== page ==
The professional accounting bodies, including CPA Australia, also have competency requirements with which members who audit SMSFs must comply. Members auditing SMSFs must:

  • hold a practicing certificate issued by the professional accounting body of which they are a member (CPA Australia, Chartered Accountants Australia and New Zealand or the Institute of Public Accountants) 
  • have continuing professional indemnity insurance cover 
  • undertake continuing professional development
  • ensure that those who undertake work on their behalf have appropriate knowledge and experience, and are properly supervised in the conduct of the audit.

In order to address these areas adequately, members must be familiar with the:

  • Superannuation Industry (Supervision) Act (SISA) and Superannuation Industry (Supervision) Regulations (SISR)
  • AUASB Standards
  • APES 110 Code of Ethics for Professional Accountants and relevant standards issued by the APESB.

Members are required to complete a course in the audit of SMSFs prior to commencing in the area of SMSF audit.

ARE THERE ADDITIONAL CPD REQUIREMENTS FOR SMSF AUDITORS?

Members need to complete at least 30 hours of relevant continuing professional development activity in each rolling three year period.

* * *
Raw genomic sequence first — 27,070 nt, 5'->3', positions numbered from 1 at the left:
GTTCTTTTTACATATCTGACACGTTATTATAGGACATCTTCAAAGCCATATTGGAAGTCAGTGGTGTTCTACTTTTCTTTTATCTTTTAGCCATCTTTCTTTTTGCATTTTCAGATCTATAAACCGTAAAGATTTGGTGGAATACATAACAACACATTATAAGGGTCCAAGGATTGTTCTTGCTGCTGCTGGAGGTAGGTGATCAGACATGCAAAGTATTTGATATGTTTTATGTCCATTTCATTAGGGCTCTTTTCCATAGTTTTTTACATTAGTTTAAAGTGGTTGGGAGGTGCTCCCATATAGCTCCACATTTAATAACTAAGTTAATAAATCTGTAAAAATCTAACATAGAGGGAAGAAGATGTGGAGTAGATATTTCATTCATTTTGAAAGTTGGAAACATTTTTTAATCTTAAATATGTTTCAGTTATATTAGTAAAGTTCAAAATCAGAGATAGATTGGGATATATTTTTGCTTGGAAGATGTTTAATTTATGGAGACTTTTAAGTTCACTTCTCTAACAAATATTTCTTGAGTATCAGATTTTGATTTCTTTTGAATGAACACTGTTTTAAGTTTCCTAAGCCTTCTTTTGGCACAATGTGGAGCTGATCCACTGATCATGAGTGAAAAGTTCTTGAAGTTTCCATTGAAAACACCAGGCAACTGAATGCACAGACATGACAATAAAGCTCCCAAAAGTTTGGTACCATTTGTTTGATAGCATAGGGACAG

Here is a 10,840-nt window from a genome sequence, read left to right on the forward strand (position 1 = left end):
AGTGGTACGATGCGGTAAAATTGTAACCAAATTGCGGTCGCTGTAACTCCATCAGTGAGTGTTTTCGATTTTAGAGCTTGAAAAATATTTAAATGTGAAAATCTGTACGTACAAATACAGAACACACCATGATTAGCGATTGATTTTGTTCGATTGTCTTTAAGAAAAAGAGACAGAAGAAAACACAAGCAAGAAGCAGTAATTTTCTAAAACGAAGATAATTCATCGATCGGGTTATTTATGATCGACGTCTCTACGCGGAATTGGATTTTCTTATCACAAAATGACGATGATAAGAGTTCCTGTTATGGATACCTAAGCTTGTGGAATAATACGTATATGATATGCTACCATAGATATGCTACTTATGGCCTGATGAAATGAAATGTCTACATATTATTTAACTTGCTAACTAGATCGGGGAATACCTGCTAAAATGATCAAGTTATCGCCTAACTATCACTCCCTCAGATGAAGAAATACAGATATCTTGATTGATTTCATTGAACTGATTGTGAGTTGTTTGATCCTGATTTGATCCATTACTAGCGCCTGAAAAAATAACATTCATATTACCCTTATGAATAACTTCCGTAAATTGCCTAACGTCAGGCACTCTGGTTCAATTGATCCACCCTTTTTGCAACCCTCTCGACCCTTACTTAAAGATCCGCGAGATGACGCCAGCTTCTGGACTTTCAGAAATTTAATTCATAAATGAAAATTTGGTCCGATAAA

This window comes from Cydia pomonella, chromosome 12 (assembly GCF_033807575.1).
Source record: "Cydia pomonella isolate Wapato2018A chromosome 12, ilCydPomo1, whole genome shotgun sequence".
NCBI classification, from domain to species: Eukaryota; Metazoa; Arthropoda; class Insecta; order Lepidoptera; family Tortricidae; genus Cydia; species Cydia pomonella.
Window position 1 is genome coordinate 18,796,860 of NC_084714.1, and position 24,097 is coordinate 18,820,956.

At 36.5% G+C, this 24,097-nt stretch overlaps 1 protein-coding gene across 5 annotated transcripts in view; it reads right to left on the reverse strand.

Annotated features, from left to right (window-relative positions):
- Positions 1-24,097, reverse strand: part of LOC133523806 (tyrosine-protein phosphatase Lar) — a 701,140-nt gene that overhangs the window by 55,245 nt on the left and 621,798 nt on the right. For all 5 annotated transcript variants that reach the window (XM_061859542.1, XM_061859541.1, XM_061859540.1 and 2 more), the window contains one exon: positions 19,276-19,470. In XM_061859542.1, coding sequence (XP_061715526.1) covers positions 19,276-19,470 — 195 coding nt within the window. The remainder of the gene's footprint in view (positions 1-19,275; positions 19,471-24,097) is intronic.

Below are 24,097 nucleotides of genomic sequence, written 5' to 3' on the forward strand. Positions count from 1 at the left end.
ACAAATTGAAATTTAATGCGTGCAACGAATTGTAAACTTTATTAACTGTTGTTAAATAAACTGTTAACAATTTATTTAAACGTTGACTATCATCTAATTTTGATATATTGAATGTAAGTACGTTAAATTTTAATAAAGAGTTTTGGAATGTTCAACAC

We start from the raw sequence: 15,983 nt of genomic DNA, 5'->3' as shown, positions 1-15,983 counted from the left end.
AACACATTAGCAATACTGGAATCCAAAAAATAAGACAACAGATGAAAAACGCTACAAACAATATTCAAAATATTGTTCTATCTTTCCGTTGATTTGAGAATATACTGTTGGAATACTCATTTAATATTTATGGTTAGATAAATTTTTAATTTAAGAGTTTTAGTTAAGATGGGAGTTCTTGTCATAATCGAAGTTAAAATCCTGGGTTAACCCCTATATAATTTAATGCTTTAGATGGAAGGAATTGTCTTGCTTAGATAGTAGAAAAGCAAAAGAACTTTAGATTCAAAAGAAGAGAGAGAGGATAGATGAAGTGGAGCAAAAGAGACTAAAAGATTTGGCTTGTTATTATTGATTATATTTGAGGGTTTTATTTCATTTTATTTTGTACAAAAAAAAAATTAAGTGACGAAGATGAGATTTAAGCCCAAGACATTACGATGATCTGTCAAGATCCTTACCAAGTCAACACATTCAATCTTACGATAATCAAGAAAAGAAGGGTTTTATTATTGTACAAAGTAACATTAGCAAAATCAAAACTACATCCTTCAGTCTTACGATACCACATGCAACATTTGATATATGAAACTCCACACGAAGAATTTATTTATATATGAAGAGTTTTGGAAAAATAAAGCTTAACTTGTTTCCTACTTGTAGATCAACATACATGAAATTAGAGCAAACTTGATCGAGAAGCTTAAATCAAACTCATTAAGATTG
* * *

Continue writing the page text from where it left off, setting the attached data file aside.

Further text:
The professional development activity must comprise the following as a minimum for each category, with the balance made up from any of these categories as necessary:

  • Eight hours of superannuation or training 

  • Eight hours of financial or compliance audit training

  • Four hours of financial accounting training.

Continuing professional development is a membership requirement for all members. However, auditing of SMSFs is a very specialised professional field with compliance requirements which change periodically and the auditing environment has changed dramatically in recent times and continues to evolve. Furthermore, the superannuation and taxation landscape is Australia is constantly changing.

As a professional organisation it is imperative that CPA Australia insists that its members keep abreast of the latest developments in critical areas where professional services are being provided. To ensure that members provide the highest quality and ethical services, they must commit to continuing professional development in this very specialised field.